Beer of The Week: Anchor Small Beer

Posted on June 15th, 2011

About: Session ales are attracting an increasing amount of attention lately in craft beer circles. For years it was the big and bold beers that caught the eye of craft beer enthusiasts, brews that were intense in both their flavor and alcohol content. While everyone still loves those bold beers as much as they always have, beer lovers and brewers alike are beginning to investigate what possibilities there are at the opposite end of the spectrum.

This means beers that are low in alcohol and more balanced in their flavor, brews that are more laid back, rather than in your face. Although there is a rich history of brewing beers in this style, it is only in recent years that major American craft brewers have begun putting out beers that meet this criteria. One of the first was Anchor Small Beer, which debuted in 1997 and is brewed in the partigyle tradition.

As we discussed in our article on how beer is made, one of the key steps in the brewing process is steeping grains such as barley in a hot water mash to extract the sugar contained within them. These sugars are later used as food by yeast, producing alcohol, CO2 and creating beer. Partigyle brewing is when a second running of hot water is passed through the mash, resulting in a different set of sugars and as a result, a different beer from the very same ingredients.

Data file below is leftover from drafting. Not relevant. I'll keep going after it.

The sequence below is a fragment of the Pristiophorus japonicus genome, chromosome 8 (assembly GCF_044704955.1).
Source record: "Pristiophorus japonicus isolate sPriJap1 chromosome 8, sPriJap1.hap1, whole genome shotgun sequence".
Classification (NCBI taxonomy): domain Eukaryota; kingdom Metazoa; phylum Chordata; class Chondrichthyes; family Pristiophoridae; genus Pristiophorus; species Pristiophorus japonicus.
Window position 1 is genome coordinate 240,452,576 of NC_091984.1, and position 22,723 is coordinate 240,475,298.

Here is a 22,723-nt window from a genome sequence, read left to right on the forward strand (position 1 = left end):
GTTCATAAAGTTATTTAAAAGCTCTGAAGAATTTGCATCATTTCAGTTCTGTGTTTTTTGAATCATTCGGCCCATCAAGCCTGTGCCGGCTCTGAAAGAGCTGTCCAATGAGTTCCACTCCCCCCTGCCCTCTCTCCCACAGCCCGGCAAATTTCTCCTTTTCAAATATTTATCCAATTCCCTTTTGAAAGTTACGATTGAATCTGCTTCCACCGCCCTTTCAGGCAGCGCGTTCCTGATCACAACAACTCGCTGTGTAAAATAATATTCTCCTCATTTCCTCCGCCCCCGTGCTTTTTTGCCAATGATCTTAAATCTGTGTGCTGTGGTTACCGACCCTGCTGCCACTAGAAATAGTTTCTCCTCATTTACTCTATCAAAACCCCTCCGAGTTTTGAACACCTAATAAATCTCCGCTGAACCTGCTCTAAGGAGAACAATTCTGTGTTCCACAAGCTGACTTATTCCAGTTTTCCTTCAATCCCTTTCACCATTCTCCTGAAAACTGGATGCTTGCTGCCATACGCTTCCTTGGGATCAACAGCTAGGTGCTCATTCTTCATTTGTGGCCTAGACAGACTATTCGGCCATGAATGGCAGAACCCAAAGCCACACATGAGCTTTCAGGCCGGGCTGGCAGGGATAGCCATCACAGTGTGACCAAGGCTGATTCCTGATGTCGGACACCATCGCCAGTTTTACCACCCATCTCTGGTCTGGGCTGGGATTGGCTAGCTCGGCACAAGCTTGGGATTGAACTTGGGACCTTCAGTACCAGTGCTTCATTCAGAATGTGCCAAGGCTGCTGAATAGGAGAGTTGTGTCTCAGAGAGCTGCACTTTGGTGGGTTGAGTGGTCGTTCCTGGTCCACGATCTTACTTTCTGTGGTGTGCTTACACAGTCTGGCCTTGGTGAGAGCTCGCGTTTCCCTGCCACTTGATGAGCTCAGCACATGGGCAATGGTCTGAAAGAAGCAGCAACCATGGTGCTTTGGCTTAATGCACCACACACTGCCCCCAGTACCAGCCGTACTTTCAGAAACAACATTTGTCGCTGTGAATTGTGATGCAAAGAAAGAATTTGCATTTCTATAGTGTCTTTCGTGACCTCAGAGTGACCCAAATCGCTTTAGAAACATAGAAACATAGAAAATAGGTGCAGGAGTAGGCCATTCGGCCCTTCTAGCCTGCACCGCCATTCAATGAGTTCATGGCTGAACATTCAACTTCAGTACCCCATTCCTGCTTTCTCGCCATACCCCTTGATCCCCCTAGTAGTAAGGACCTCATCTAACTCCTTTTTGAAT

In A Nut Shell: Anchor Small Beer is worth a try as an example of partigyle, but it leaves much to be desired

Review: Anchor is a partigyle brew made from the same grains that are used to create Anchor Old Foghorn Barley Wine, which is a massively sweet and hoppy brew that weighs in at 9% ABV. In contrast, Small Beer is just 3.3% ABV and in stead of a huge malt and hop flavor it has a lightly toasted flavor, which reminds me more of a pale ale than a barley wine. However unlike most pale ales the hop profile is almost non-existent, leaving the grains to do much of the heavily lifting. The result is a bit uneven and frankly unremarkable. While I hardly noticed that the beer has such a small alcohol content, in the end Anchor Small Beer is worth trying only  for it’s unusual brewing method.


  • Pete Wagner

    Sounds like a good beer as a refreshment at outdoor events. Has a place.